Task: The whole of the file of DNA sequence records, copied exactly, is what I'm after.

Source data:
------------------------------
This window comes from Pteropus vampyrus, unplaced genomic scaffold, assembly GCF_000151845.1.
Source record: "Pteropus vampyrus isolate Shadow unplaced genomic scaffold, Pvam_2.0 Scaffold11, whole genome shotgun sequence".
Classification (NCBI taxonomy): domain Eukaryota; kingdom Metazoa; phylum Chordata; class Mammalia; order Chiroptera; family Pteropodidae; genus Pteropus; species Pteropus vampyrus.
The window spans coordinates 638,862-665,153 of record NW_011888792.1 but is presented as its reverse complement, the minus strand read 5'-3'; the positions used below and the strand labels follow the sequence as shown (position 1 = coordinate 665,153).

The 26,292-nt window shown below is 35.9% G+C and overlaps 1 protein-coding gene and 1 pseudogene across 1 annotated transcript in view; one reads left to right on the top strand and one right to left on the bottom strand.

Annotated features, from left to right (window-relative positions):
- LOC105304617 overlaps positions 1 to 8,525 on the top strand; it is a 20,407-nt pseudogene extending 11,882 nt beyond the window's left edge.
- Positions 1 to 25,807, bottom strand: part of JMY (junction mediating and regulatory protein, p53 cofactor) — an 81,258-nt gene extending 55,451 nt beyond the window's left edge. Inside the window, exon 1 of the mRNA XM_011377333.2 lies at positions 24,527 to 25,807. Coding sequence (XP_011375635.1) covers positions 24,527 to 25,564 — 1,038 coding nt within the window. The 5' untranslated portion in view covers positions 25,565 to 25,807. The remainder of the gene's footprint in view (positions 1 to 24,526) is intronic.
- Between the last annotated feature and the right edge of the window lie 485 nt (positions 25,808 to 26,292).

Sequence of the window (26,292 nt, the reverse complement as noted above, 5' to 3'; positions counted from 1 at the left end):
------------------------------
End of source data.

This window comes from Pteropus vampyrus, unplaced genomic scaffold, assembly GCF_000151845.1.
Source record: "Pteropus vampyrus isolate Shadow unplaced genomic scaffold, Pvam_2.0 Scaffold11, whole genome shotgun sequence".
Classification (NCBI taxonomy): domain Eukaryota; kingdom Metazoa; phylum Chordata; class Mammalia; order Chiroptera; family Pteropodidae; genus Pteropus; species Pteropus vampyrus.
The window spans coordinates 638,862-665,153 of record NW_011888792.1 but is presented as its reverse complement, the minus strand read 5'-3'; the positions used below and the strand labels follow the sequence as shown (position 1 = coordinate 665,153).

The 26,292-nt window shown below is 35.9% G+C and overlaps 1 protein-coding gene and 1 pseudogene across 1 annotated transcript in view; one reads left to right on the top strand and one right to left on the bottom strand.

Annotated features, from left to right (window-relative positions):
- LOC105304617 overlaps positions 1 to 8,525 on the top strand; it is a 20,407-nt pseudogene extending 11,882 nt beyond the window's left edge.
- Positions 1 to 25,807, bottom strand: part of JMY (junction mediating and regulatory protein, p53 cofactor) — an 81,258-nt gene extending 55,451 nt beyond the window's left edge. Inside the window, exon 1 of the mRNA XM_011377333.2 lies at positions 24,527 to 25,807. Coding sequence (XP_011375635.1) covers positions 24,527 to 25,564 — 1,038 coding nt within the window. The 5' untranslated portion in view covers positions 25,565 to 25,807. The remainder of the gene's footprint in view (positions 1 to 24,526) is intronic.
- Between the last annotated feature and the right edge of the window lie 485 nt (positions 25,808 to 26,292).

Sequence of the window (26,292 nt, the reverse complement as noted above, 5' to 3'; positions counted from 1 at the left end):